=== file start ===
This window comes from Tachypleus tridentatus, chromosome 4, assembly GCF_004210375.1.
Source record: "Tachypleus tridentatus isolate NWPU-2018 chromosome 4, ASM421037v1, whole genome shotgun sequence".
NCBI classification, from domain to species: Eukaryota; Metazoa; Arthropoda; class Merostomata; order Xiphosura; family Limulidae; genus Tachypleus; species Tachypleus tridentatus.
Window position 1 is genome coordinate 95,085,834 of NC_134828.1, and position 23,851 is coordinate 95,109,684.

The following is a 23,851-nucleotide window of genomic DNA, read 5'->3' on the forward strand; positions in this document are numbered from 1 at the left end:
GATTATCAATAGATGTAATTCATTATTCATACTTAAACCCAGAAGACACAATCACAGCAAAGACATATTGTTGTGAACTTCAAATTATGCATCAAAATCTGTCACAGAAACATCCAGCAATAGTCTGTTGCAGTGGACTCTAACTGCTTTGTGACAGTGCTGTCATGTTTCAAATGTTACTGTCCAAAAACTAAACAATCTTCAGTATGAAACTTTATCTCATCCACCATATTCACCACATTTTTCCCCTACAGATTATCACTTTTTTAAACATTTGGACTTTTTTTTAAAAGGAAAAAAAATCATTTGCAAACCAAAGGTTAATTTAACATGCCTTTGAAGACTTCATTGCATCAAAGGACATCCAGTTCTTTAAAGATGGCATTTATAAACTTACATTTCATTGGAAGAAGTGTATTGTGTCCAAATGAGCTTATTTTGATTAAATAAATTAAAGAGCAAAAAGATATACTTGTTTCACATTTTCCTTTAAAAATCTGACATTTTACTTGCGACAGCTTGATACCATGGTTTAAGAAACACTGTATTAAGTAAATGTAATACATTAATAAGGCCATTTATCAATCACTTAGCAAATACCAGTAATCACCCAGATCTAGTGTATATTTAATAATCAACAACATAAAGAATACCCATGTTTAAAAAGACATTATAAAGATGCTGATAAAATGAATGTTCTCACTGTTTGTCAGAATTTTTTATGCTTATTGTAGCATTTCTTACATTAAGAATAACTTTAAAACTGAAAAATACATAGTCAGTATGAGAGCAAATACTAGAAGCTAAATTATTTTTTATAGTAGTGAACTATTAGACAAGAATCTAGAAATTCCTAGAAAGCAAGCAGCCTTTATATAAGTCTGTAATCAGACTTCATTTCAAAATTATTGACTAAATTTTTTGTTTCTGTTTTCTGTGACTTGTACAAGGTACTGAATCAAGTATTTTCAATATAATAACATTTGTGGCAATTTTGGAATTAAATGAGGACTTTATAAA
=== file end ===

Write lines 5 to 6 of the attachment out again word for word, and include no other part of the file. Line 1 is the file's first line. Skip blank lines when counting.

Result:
The following is a 23,851-nucleotide window of genomic DNA, read 5'->3' on the forward strand; positions in this document are numbered from 1 at the left end:
GATTATCAATAGATGTAATTCATTATTCATACTTAAACCCAGAAGACACAATCACAGCAAAGACATATTGTTGTGAACTTCAAATTATGCATCAAAATCTGTCACAGAAACATCCAGCAATAGTCTGTTGCAGTGGACTCTAACTGCTTTGTGACAGTGCTGTCATGTTTCAAATGTTACTGTCCAAAAACTAAACAATCTTCAGTATGAAACTTTATCTCATCCACCATATTCACCACATTTTTCCCCTACAGATTATCACTTTTTTAAACATTTGGACTTTTTTTTAAAAGGAAAAAAAATCATTTGCAAACCAAAGGTTAATTTAACATGCCTTTGAAGACTTCATTGCATCAAAGGACATCCAGTTCTTTAAAGATGGCATTTATAAACTTACATTTCATTGGAAGAAGTGTATTGTGTCCAAATGAGCTTATTTTGATTAAATAAATTAAAGAGCAAAAAGATATACTTGTTTCACATTTTCCTTTAAAAATCTGACATTTTACTTGCGACAGCTTGATACCATGGTTTAAGAAACACTGTATTAAGTAAATGTAATACATTAATAAGGCCATTTATCAATCACTTAGCAAATACCAGTAATCACCCAGATCTAGTGTATATTTAATAATCAACAACATAAAGAATACCCATGTTTAAAAAGACATTATAAAGATGCTGATAAAATGAATGTTCTCACTGTTTGTCAGAATTTTTTATGCTTATTGTAGCATTTCTTACATTAAGAATAACTTTAAAACTGAAAAATACATAGTCAGTATGAGAGCAAATACTAGAAGCTAAATTATTTTTTATAGTAGTGAACTATTAGACAAGAATCTAGAAATTCCTAGAAAGCAAGCAGCCTTTATATAAGTCTGTAATCAGACTTCATTTCAAAATTATTGACTAAATTTTTTGTTTCTGTTTTCTGTGACTTGTACAAGGTACTGAATCAAGTATTTTCAATATAATAACATTTGTGGCAATTTTGGAATTAAATGAGGACTTTATAAA